Former National Security Adviser Michael Flynn, center.
AP Photo/Andrew Harnik
It hasn't always been, writes legal expert.
‘Fearless Girl’ dons a pink hat on March 8, 2017, on Wall Street in New York. An inscription at the base reads, ‘Know the power of women in leadership. She makes a difference.’
AP Photo/Mark Lennihan
A huge majority of Americans support equal rights for women. Is now the right time to get an amendment passed?
For the first time, human beings harnessed the power of atomic fission.
By figuring out fission, physicists were able to split uranium atoms and release massive amounts of energy. This Manhattan Project work paved the way both for atomic bombs and nuclear power reactors.
The impetus to impose immigration restrictions to prevent entry of certain ethnic groups into the US is not a new one.
Political reporter William D. Workman speaks at a GOP event in 1962.
Courtesy of South Carolina Political Collections, University of South Carolina
In the 1960s, white newspaper journalists exploited racial divisions to help build the GOP's southern firewall.
Closed on November 24.
On Black Friday, November 24, outdoor retailer REI will close its stores and urge customers to #OptOutside. But a historian calls this popular campaign light green environmentalism at best.
Waterfowl – not turkey – would have been the main course.
Winslow Homer, 'Right and Left' (1909), National Gallery of Art
Dishes we consider staples today have little to do with the first feast.
Atlanta mayoral candidates Keisha Lance Bottoms (left) and Mary Norwood will face off in December.
AP Photo/David Goldman
Atlanta is a black majority city that has elected black mayors since 1973. Two candidates now face a runoff in December.
Female protesters in Petrograd (now St Petersburg) in 1917 on International Women’s Day.
How a journalist from Nebraska chased the 'Soviet dream' all the way to Russia, only to be expelled on accusations of espionage.
With levels of political discourse reaching new lows, some might say the country could use a dose of shame and humility. At the same time, social media have unleashed a torrent of online shaming.
Soldiers deliver food and water following Hurricane Maria.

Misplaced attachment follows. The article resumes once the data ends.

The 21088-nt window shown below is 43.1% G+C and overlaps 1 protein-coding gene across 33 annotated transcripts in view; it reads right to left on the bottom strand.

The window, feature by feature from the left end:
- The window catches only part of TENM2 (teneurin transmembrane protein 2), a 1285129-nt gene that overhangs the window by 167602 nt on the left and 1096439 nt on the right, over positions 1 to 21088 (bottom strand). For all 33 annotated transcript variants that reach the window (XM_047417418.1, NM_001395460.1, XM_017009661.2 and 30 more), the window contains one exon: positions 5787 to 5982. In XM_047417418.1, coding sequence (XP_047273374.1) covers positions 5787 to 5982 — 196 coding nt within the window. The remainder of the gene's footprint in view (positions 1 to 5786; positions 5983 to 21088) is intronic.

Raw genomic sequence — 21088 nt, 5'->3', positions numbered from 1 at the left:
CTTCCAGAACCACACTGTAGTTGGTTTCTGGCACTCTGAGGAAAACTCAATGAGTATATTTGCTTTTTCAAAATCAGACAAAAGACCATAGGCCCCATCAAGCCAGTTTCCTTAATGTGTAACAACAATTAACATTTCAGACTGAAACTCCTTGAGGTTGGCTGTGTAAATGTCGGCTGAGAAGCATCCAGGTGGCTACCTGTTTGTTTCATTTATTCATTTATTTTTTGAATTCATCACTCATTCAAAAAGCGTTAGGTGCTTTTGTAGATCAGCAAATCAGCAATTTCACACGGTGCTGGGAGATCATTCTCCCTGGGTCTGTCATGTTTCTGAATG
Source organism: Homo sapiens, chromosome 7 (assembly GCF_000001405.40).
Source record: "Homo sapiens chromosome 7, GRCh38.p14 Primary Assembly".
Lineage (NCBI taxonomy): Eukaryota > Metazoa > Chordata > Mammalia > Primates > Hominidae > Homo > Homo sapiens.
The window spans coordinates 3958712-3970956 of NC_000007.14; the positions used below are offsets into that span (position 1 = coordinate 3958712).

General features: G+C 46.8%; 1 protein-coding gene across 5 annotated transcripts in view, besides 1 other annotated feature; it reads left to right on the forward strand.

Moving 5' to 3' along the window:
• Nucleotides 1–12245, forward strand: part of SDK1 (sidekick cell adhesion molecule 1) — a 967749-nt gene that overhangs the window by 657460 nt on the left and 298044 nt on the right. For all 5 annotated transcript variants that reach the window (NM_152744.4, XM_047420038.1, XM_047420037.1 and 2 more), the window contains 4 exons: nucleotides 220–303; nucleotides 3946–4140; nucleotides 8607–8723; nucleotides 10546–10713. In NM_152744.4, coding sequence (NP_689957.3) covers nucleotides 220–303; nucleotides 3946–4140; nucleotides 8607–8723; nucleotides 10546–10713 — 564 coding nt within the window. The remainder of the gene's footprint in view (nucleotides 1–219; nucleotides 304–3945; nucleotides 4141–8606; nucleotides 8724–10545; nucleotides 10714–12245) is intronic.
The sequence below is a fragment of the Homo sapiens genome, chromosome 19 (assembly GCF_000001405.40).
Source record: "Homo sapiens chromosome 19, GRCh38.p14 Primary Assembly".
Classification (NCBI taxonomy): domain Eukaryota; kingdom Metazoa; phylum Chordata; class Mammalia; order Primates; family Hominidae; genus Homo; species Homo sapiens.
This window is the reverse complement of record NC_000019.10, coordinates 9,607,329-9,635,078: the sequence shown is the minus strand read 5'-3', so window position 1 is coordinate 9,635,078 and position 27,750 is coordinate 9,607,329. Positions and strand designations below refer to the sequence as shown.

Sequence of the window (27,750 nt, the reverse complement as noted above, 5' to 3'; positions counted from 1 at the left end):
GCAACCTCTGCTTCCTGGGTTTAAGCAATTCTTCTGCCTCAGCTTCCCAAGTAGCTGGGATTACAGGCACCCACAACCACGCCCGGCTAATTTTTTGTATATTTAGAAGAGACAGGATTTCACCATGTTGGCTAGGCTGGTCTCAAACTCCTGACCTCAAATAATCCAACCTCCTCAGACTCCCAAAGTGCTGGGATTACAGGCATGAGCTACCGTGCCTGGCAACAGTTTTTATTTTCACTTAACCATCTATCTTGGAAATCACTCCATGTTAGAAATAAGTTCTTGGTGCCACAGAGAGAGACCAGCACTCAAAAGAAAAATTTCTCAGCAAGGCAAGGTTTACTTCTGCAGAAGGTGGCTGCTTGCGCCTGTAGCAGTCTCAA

Two hurricanes in Puerto Rico's past fundamentally transformed the island's economy and politics. Maria will be the third, says a historian.
Five food experts peer under the bread to plumb the histories of the country's unique sandwiches, from favorites like tuna fish to lesser-known fare like the woodcock.
This highly-stylised slice of the Orient was originally a defence against racism.
Ole Peter Hansen Balling’s painting of John Brown.
Google Art Project via Wikimedia Commons
He took a remarkable stand against slavery in the countdown to the American Civil War – but opinion differs about his methods.
Were muskets in 1777 better regulated than assault rifles in 2017?
A leading historian of constitutional thought says the contemporary Second Amendment debate is founded on serious misunderstandings.
A U.S. soldier fires a Colt M16 in Vietnam in 1967.
While advocates of gun control may feel powerless in the wake of mass shootings like the one in Las Vegas, the history of government support for the industry shows Americans have more sway than they think.
The 2016 Standing Rock protest was only the most recent manifestation of the indigenous American values inherited by European settlers on this land.
Anti-immigrant policies ignore that American ideals like liberty, equality and the pursuit of happiness can be traced back to the indigenous pioneers who once moved freely across North America.
Agricultural Building at the World’s Columbian Exposition, Chicago, Illinois, circa 1893.
University of Maryland Digital Collections
An anthropologist tells the story of how Columbus actually came close to falling into historical obscurity, until American hubris got in the way.
NFL players from many teams have knelt or linked arms in protest during the playing of the national anthem.
Donald Trump’s ill-timed comments on protests by America's elite athletes have given legitimacy to claims of his racial animus.
Picking up the pieces in Florida after Hurricane Irma.
AP Photo/Gerald Herbert
For the first time in years, Americans are acutely aware of the perils of extreme weather, but don't expect views on climate risks to shift overnight.